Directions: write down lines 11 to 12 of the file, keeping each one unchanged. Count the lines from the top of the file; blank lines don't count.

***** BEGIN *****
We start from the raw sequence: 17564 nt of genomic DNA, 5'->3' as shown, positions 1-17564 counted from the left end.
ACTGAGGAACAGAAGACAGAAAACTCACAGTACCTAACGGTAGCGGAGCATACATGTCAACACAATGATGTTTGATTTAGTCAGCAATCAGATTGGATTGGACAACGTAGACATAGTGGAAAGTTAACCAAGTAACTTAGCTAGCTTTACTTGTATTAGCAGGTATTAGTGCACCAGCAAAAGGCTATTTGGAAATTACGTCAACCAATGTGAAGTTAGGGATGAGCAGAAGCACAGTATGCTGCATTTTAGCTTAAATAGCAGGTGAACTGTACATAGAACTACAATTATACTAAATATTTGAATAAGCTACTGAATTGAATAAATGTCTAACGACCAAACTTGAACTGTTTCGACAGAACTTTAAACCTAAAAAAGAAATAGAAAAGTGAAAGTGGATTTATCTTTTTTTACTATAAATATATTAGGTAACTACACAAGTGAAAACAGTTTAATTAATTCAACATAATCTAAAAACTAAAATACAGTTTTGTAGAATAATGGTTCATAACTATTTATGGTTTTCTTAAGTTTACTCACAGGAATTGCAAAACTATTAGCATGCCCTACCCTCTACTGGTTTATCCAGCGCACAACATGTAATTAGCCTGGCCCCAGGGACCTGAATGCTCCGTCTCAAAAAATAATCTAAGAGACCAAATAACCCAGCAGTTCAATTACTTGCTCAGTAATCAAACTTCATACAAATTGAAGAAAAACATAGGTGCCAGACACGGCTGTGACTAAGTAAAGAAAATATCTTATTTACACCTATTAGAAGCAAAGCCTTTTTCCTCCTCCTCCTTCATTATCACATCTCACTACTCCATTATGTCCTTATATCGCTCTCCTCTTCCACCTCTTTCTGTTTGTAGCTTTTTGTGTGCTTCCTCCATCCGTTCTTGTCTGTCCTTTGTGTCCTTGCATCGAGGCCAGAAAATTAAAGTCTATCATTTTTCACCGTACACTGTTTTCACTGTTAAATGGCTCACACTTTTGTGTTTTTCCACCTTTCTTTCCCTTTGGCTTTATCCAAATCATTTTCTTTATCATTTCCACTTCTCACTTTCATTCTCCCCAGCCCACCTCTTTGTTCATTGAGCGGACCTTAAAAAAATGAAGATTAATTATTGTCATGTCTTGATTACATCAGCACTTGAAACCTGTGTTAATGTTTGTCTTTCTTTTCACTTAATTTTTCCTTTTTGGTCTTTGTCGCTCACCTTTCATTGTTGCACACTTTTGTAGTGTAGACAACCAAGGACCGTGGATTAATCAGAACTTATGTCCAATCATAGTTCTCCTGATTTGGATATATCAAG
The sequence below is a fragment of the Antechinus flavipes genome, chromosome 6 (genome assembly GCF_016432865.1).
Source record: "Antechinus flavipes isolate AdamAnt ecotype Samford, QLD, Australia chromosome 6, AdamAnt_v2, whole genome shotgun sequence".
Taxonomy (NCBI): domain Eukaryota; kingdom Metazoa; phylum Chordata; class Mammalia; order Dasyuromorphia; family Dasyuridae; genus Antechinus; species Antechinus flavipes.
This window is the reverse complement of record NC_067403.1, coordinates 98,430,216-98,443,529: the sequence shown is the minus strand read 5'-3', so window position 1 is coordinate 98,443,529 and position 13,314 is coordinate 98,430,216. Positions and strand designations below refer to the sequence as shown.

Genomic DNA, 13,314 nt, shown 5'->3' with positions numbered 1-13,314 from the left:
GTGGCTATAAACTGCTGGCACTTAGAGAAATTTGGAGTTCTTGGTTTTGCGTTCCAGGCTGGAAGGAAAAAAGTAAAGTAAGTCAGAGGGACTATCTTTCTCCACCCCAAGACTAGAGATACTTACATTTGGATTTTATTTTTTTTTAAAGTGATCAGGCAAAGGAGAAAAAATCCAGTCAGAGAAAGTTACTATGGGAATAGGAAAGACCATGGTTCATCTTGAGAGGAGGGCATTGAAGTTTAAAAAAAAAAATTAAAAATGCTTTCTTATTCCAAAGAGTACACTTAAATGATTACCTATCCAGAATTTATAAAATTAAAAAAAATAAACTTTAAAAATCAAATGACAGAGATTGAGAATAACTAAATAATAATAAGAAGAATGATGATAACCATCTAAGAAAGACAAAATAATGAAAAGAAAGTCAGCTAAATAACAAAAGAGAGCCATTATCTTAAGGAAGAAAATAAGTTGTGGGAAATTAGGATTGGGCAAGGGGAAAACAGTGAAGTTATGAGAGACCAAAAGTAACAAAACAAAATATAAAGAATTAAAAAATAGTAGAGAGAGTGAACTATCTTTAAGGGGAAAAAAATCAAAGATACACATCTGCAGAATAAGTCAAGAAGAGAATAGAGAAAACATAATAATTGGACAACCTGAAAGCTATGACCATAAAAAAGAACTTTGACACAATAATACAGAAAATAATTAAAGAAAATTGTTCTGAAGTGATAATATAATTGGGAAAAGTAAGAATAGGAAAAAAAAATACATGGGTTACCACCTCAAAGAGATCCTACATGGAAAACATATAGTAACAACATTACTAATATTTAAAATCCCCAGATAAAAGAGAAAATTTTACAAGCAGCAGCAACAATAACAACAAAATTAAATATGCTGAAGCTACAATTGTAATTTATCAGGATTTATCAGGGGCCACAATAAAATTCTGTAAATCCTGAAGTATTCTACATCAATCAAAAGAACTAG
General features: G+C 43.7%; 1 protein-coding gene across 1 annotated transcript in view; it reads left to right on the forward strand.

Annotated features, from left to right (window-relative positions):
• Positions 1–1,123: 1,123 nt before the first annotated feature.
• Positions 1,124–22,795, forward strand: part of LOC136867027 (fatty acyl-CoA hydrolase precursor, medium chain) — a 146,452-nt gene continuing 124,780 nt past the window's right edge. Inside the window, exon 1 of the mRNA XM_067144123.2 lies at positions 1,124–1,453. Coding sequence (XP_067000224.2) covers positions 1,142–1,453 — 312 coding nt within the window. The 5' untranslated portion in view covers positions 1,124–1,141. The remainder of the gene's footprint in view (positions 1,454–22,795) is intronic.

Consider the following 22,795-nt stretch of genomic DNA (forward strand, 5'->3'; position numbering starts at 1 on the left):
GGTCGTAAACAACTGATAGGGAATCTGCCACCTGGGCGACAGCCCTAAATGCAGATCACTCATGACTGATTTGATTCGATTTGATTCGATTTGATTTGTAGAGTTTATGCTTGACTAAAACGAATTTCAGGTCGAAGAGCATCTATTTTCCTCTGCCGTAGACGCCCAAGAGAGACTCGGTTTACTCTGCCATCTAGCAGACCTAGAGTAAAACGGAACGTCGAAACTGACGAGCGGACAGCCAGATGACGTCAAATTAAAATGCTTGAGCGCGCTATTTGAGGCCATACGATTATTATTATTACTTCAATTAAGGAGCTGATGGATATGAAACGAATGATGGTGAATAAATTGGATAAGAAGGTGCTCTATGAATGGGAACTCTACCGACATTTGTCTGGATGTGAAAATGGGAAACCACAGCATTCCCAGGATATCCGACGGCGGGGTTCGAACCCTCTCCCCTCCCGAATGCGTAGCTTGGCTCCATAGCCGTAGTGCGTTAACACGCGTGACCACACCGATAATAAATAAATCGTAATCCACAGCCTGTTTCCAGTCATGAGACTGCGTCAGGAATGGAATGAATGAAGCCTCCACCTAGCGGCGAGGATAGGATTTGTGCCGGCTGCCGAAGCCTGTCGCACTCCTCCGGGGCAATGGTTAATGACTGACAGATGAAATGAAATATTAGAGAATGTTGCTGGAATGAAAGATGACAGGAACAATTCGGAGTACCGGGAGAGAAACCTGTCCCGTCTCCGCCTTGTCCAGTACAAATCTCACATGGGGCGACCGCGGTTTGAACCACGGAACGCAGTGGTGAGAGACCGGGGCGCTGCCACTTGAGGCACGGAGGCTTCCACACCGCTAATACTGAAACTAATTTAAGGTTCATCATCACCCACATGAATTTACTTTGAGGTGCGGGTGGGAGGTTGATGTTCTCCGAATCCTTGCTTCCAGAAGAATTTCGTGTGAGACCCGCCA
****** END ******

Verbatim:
• Positions 1–1,123: 1,123 nt before the first annotated feature.
• Positions 1,124–22,795, forward strand: part of LOC136867027 (fatty acyl-CoA hydrolase precursor, medium chain) — a 146,452-nt gene continuing 124,780 nt past the window's right edge. Inside the window, exon 1 of the mRNA XM_067144123.2 lies at positions 1,124–1,453. Coding sequence (XP_067000224.2) covers positions 1,142–1,453 — 312 coding nt within the window. The 5' untranslated portion in view covers positions 1,124–1,141. The remainder of the gene's footprint in view (positions 1,454–22,795) is intronic.